Living Large

A potentially terminal diagnosis will make you want to live your life to the fullest. Why wait for that? Get living now.

Dave Smith Headshot


“I will not last forever. But I am damned well going to know I have been here!”

George A. Sheehan, MD

When my wife, the Sarge, was diagnosed with breast cancer she took the news as if it were an assignment, not a sentence.

She had just gotten home from doing a class and was exhausted and sitting at the dinner table when the doctor called. She is one of those women whose family has been plagued by breast cancer; her mother fought it for over 25 years, so the Sarge has been very consistent in her mammograms over the years. But the call was still shocking.

She listened to the doctor tell her that she was diagnosed with an aggressive form of breast cancer and upon hanging up she was deep in thought. I am sure her memories of her mother, the struggle, the pain, the courage, all came rushing back as she sat there thinking. No tears and no whining followed, just planning. And in the next few weeks she got a double mastectomy, did her job, and took her antelope in Wyoming. Yep, got her hunt in in the middle of all that! It was planned and carried out like a well-executed search warrant, just like you would expect from a 29-year veteran of crime fighting.

As I write this, she is sitting next to me, bald as an eagle, and working on her podcast. Chemo is a nasty thing, but her doctor told her at her last treatment that she was the healthiest cancer patient he had ever had. Her mileage went up instead of down on her sweet fitness bike (that I am constantly thinking about taking the air out of the tires to slow her down.) When her hair started falling out, we shaved her head to eliminate the trauma of a sink full of hair and, frankly, she looks pretty cool. Prognosis? She will probably outlive me by 20 years and be that tough old lady in line at the store telling the staff how to restock the shelves properly.

Each of you reading this has your own experience or will have in the future with illness and age, pain and suffering, fear, and uncertainty. Life is often represented in our entertainment media as idyllic and constant, and this does not prepare us for real life.

I had the good fortune to attend two lectures as a young officer by George Sheehan, MD. He was a physician, runner, writer, and philosopher and I found him mesmerizing. He encouraged play, work, racing (competing), and living fully. When he was diagnosed with cancer, he chose the least restrictive treatment so he could run and compete as long as possible. I read his struggles as he described his own end to the last in his writings, and upon his death, I prayed that I might live as fully as he had.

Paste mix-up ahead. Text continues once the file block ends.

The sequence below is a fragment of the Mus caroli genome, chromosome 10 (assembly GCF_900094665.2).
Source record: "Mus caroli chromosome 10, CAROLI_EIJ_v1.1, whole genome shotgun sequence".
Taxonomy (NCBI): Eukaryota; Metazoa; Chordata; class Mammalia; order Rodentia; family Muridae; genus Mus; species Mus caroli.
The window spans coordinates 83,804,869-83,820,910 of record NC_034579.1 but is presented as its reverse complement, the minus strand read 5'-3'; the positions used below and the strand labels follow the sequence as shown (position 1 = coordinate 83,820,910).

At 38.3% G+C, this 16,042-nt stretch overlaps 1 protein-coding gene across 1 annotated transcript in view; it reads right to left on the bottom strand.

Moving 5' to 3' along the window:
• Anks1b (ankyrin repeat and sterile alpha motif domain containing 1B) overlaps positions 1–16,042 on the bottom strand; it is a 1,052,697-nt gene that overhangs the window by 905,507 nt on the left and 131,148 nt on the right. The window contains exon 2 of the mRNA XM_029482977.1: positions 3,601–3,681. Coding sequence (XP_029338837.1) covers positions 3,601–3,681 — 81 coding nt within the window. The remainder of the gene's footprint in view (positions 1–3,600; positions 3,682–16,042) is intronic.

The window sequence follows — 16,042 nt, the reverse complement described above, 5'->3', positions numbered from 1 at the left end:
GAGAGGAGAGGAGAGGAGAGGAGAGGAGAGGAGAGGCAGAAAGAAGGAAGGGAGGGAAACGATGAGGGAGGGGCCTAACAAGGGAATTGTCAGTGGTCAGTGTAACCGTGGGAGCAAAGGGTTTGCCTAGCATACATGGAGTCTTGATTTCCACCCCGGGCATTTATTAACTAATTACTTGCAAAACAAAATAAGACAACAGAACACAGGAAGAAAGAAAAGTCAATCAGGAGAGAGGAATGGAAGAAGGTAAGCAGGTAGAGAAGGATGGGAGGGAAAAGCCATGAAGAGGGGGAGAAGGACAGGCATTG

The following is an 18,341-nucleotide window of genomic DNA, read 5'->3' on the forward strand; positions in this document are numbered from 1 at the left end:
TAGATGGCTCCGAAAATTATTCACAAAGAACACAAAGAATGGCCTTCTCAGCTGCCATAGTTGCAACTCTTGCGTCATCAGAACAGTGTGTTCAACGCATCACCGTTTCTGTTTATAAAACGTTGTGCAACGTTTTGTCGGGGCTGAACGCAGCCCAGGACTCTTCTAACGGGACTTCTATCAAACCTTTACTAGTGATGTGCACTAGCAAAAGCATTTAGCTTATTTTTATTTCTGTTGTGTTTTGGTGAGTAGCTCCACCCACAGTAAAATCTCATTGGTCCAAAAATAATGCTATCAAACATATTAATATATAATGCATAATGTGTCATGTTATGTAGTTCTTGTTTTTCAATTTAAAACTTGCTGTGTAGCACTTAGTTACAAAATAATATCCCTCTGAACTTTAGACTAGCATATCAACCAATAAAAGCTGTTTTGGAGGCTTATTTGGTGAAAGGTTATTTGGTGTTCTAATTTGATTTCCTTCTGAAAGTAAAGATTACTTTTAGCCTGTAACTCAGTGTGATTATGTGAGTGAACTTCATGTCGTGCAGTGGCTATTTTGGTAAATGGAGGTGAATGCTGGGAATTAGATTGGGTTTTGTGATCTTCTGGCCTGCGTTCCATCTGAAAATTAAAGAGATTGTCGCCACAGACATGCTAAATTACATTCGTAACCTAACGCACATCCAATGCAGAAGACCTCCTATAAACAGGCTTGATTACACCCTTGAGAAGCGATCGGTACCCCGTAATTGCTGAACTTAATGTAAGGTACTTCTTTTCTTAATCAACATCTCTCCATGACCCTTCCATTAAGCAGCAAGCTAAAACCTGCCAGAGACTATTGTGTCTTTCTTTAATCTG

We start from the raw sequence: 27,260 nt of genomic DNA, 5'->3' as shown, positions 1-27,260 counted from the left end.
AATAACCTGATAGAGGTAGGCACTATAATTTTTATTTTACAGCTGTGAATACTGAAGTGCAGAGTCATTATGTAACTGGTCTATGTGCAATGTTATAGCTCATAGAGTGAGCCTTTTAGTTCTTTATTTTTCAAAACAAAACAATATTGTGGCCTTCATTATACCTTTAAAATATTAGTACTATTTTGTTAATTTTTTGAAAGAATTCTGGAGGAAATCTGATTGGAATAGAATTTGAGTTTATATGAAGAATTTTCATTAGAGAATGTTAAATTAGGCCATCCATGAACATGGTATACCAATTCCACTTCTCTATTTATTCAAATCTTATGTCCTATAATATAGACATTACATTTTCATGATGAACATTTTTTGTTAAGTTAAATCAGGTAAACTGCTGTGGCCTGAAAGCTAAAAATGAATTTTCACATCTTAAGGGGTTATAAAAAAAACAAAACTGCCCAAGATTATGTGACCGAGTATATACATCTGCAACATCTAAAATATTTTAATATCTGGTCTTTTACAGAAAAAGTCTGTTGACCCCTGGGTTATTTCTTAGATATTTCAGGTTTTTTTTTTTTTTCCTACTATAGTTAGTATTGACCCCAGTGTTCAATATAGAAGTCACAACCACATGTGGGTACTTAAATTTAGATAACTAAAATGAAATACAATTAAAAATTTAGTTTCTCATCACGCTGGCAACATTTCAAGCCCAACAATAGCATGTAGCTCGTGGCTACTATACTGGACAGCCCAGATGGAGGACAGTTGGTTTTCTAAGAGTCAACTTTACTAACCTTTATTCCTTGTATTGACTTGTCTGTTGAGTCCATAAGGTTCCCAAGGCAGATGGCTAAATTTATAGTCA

Living fully means getting out and doing just that. Ready to retire from your agency? Then get ready for your next adventure. Plan life, live life, pay attention to life. Don’t just go on vacation, live a vacation. Do, don’t watch. Can’t run? Then walk, Can’t walk? Ride. Don’t tell the kids, show the kids. Feeling down? Call someone, take action, don’t let life bind you to a chair. There are many support groups standing by to help, but they don’t reach out to you, you must reach out to them.

If you’re curious about something, study it, read about it, and learn to do it. I have tried dozens of diets just to see how they worked, and I’ve done the same with defensive tactics. I have been knocked out in Wisconsin, had my hair pulled in Washington state, and got kicked in Tallahassee, just to see if I thought the system worked. I have done long slow distance running and intense interval training, and tried high repetitions and slow negative ones, all to see how it affected my muscles. I drank … well never mind, you see my point … try life.

Each of you has dreams, or at least you should. If you have stopped, get dreaming again. If you are one of the crime fighters facing one of the social crises so common today, look at it as an assignment, study it, prepare for it, act on it. Attend to the details of the day and prepare. Help others cope, and I bet you will find strength in the effort, as you work together. Tough times, come and go, but the constant in your life is you. Live fully, pay attention, grow, challenge yourself, help one another, and stay safe.

Dave Smith is an internationally recognized law enforcement trainer and is the creator of “JD Buck Savage.” You can follow Buck on Twitter at @thebucksavage.  

About the Author
Dave Smith Headshot
Officer (Ret.)
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